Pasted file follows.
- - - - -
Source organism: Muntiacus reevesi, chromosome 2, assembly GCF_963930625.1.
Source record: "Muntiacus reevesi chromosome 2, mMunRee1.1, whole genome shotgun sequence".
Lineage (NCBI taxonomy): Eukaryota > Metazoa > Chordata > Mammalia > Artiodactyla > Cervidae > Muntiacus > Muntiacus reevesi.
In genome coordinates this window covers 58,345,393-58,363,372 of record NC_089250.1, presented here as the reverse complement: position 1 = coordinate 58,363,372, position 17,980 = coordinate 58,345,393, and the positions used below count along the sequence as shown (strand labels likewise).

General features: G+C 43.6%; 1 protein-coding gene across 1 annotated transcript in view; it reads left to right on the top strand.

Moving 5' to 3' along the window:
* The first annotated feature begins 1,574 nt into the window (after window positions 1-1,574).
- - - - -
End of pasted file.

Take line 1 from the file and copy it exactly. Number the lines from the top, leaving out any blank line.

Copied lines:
Source organism: Muntiacus reevesi, chromosome 2, assembly GCF_963930625.1.